- Victor Bergeron, Trader Vic's Book of Food & Drink, 1946

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Since it's payday, I am going to treat myself to sushi, so I'll try Chiso in Fremont for the first time. After spending $3 yesterday for lunch, I'll probably spend $30 today. I will start another thread and post pictures this afternoon.

"Homer, he's out of control. He gave me a bad review. So my friend put a horse head on the bed. He ate the head and gave it a bad review! True Story." Luigi, The Simpsons

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I seem to remember that the Ranch Drive In in Bothell was pretty good. The standard full parking lot and teenagers in every booth. These are solid indicators of a tasty cheap meal. I haven't been there in a few years though. And it is quite a ways from Broadway in every sense. You can have it your way there.

If we aren't supposed to eat animals, why are they made of meat?

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i grew up in bothell (which we simply referred to as "hell") and can vouch for the ranch drive in. it's been years since i've been there but it was a staple as a kid and the top choice when leaving campus for lunch when i was in high school.

i remember the ranch burger being a deliciously sloppy affair, crinkle cut fries, great tartar sauce, and soft serve cones dipped in chocolate. the corn dogs were popular, as well. it was a family owned and run operation and probably still is. on a trip to an estate sale out there a few years back, we stopped at the ranch and i actually recognized someone working there. it should be noted that i graduated from bothell high school in 1985 and left shortly thereafter.

i would guess i've been eating at dick's for a good 32 of my 37 years and have never once heard of anyone getting a special order. i'm surprised anyone has even tried! it was one of those rules ingrained in your head if you grew up here: No Special Orders! it was always part of the appeal, particularly if you were a kid with a picky eater sibling.

lemony

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On several occaisions I have woken up on a Saturday morning really tempted to jump in the car and drive like mad down to Eureka, the closest In n' Out to here. I can always tell how many California transplants there are because inevitably some will eventually bring up In n' Out. Double Double, fries, and a strawberry shake, ahh heaven.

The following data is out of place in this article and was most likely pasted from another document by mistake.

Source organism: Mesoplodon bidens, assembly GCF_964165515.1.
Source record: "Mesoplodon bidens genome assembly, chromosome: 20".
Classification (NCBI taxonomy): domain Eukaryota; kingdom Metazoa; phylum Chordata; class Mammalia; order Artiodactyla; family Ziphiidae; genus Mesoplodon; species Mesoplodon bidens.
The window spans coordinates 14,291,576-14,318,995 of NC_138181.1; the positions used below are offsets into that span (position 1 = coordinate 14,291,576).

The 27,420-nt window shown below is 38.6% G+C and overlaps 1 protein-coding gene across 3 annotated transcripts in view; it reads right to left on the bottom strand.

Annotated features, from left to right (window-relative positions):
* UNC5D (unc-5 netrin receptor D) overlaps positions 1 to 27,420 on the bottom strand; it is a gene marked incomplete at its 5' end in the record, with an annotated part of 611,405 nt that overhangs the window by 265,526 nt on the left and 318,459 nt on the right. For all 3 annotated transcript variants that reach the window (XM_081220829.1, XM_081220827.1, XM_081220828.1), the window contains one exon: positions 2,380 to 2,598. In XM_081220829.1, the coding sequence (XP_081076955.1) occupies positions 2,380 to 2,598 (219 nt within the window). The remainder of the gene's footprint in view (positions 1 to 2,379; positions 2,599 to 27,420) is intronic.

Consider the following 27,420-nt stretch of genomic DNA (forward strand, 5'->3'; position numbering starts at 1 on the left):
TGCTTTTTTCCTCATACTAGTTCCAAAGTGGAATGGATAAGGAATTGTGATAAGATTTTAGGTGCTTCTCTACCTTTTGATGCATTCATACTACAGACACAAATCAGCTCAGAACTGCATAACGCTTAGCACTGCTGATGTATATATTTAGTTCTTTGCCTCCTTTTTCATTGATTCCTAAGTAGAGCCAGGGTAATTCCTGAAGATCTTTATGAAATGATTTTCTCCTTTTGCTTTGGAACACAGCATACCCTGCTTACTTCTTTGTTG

Rocky

Edited by rockdoggydog (log)
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If you're looking for a burger, I highly recommend CC's Burgers at 26th & Union.  Best 'non-gourmet' burger I've had in Seattle.

Gotta try CC's. No excuse, really, since we live so close. Hmmm...I wonder what's for lunch...er....midafternoon snack today. :laugh:

Can't really get behind any of the Smash-it-flat-and-cook-it-until-it's-grey purveyors in the Seattle zone. Burgermaster if someone held a gun to my head, but only because I can eat in the car while I'm listening to a game on AM radio. :smile:

c

i play the rock. you shake the booty.
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I love Dick's fries! Occasionally I will have one of their cheese burgers, at the Broadway location, or more rarely, at Wallingford if I'm in the area.

I have read the owner of Dick's treats their employees very well.

Good burgers, fries and employee benefits

On a trip awhile back, I stopped at a Seattle fast-food restaurant called Dick's Drive-In. The food was good, but what really got my attention was the information posted at the window where I placed my order.

Dick's was touting its working conditions. These featured starting salaries of more than $8 an hour, college tuition benefits and — in what is most exceptional for an industry that often says it cannot afford the costs of employee benefits — health insurance.I've seen plenty of businesses built on a model of shaving costs as closely as possible.

Here's a model for how a small business justifies costs that are in excess of its industry's norms:

First, the costs

Dick's Drive-In Restaurants has about 110 employees spread around its five Seattle outlets. There are four primary areas where it spends more than you'd expect of a fast-food joint:

Wages

The standard starting pay at the company's five restaurants in $8.25 an hour. Employees are eligible for a half-buck-an-hour raise after 12 weeks, and the company says its wages for shift and store managers are also higher than the industry average.

" Our philosophy is that if you want to be the best, you need the best people — and if you want the best people you have to pay for them," says Jim Spady, vice president of Dick's Drive-In Restaurants, and the son of one of the company's co-founders.

Health care: